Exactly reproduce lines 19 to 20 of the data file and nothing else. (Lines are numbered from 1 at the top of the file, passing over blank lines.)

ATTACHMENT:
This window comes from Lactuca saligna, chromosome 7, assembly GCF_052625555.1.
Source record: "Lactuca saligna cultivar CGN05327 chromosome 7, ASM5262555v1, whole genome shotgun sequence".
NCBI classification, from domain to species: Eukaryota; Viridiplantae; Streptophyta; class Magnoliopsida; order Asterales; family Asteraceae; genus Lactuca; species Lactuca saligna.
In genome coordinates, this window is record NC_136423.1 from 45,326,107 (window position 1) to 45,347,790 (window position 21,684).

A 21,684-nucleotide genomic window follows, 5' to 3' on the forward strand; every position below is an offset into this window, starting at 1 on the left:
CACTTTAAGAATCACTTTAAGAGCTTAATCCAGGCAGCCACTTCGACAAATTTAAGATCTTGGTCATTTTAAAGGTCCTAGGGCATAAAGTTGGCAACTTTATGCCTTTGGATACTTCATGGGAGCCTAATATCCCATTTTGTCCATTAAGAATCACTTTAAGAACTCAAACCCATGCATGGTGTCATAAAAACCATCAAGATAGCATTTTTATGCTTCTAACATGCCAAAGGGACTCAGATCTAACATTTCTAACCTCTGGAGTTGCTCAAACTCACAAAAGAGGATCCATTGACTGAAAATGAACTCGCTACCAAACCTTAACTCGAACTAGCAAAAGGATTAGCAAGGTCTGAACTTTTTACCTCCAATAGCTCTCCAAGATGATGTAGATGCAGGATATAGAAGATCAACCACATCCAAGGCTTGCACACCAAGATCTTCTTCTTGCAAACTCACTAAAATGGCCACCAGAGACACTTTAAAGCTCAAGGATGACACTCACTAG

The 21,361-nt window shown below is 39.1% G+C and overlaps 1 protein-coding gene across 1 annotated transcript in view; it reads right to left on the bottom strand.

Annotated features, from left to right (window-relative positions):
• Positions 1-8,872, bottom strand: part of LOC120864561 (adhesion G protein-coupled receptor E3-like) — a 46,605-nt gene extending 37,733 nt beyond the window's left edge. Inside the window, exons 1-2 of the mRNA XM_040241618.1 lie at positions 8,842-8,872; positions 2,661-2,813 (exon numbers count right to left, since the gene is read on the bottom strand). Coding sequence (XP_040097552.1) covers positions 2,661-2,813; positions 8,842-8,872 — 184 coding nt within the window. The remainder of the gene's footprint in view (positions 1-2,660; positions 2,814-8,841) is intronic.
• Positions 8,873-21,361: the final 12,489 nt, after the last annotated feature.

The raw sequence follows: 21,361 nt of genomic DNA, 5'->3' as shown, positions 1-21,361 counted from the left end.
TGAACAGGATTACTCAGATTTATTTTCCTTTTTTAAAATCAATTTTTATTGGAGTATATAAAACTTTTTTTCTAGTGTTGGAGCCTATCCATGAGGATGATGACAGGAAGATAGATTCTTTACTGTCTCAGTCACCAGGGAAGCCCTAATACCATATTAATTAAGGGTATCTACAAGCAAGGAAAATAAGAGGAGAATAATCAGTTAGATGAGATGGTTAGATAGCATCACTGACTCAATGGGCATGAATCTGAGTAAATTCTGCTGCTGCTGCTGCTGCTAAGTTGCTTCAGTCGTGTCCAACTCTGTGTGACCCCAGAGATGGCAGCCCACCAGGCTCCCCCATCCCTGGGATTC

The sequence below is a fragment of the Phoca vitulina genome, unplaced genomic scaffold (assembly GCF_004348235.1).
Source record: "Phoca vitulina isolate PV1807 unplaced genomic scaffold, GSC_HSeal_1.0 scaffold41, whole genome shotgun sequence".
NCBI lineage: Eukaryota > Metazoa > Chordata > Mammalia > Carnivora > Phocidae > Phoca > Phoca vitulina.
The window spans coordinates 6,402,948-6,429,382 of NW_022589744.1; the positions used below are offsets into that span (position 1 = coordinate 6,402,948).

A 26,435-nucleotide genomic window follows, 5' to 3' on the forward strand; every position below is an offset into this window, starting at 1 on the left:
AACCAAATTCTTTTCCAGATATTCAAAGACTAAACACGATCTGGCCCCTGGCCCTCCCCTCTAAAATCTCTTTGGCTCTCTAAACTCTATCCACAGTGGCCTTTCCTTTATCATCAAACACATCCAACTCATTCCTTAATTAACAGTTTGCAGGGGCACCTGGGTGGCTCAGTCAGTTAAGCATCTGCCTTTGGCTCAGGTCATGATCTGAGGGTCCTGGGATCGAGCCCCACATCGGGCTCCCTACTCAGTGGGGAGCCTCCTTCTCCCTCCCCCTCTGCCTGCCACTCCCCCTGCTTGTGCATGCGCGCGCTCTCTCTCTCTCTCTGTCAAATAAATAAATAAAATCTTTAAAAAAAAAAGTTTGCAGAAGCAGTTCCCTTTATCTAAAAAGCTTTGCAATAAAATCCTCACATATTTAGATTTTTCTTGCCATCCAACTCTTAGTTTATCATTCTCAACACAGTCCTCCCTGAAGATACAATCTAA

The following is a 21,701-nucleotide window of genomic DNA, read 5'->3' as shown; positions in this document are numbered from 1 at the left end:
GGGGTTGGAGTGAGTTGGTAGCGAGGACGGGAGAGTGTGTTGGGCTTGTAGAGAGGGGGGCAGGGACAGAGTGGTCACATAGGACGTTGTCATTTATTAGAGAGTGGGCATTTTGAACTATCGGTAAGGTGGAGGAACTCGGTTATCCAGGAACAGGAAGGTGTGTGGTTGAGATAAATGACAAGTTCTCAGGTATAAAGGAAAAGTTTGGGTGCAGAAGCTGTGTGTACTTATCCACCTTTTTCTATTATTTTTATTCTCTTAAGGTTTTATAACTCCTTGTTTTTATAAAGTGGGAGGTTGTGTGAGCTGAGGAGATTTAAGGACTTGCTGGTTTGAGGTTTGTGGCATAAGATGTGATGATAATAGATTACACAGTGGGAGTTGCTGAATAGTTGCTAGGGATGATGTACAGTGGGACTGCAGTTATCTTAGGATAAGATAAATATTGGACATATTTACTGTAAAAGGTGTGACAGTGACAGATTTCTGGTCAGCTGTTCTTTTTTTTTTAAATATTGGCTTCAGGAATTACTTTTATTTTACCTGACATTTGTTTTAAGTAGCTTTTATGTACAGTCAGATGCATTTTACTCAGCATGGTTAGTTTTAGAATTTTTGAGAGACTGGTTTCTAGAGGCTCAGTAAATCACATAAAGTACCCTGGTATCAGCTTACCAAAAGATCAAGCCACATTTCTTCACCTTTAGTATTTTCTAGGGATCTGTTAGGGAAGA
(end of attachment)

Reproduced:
The following is a 21,701-nucleotide window of genomic DNA, read 5'->3' as shown; positions in this document are numbered from 1 at the left end:
GGGGTTGGAGTGAGTTGGTAGCGAGGACGGGAGAGTGTGTTGGGCTTGTAGAGAGGGGGGCAGGGACAGAGTGGTCACATAGGACGTTGTCATTTATTAGAGAGTGGGCATTTTGAACTATCGGTAAGGTGGAGGAACTCGGTTATCCAGGAACAGGAAGGTGTGTGGTTGAGATAAATGACAAGTTCTCAGGTATAAAGGAAAAGTTTGGGTGCAGAAGCTGTGTGTACTTATCCACCTTTTTCTATTATTTTTATTCTCTTAAGGTTTTATAACTCCTTGTTTTTATAAAGTGGGAGGTTGTGTGAGCTGAGGAGATTTAAGGACTTGCTGGTTTGAGGTTTGTGGCATAAGATGTGATGATAATAGATTACACAGTGGGAGTTGCTGAATAGTTGCTAGGGATGATGTACAGTGGGACTGCAGTTATCTTAGGATAAGATAAATATTGGACATATTTACTGTAAAAGGTGTGACAGTGACAGATTTCTGGTCAGCTGTTCTTTTTTTTTTAAATATTGGCTTCAGGAATTACTTTTATTTTACCTGACATTTGTTTTAAGTAGCTTTTATGTACAGTCAGATGCATTTTACTCAGCATGGTTAGTTTTAGAATTTTTGAGAGACTGGTTTCTAGAGGCTCAGTAAATCACATAAAGTACCCTGGTATCAGCTTACCAAAAGATCAAGCCACATTTCTTCACCTTTAGTATTTTCTAGGGATCTGTTAGGGAAGA